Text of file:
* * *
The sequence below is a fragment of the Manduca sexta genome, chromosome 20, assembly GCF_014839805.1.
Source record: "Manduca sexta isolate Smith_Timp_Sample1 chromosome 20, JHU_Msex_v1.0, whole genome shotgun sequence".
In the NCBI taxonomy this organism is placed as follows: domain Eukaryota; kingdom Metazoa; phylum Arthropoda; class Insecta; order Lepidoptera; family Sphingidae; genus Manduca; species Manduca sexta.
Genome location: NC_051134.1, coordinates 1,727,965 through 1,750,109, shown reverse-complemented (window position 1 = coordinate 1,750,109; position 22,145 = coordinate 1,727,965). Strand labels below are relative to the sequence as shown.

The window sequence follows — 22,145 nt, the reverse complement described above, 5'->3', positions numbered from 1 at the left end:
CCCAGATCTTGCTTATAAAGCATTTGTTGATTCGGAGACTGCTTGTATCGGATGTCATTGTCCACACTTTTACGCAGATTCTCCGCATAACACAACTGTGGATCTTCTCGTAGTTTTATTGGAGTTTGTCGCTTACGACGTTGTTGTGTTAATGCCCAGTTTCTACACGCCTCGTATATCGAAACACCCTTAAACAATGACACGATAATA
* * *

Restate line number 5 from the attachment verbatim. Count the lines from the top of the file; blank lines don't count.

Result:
The window sequence follows — 22,145 nt, the reverse complement described above, 5'->3', positions numbered from 1 at the left end: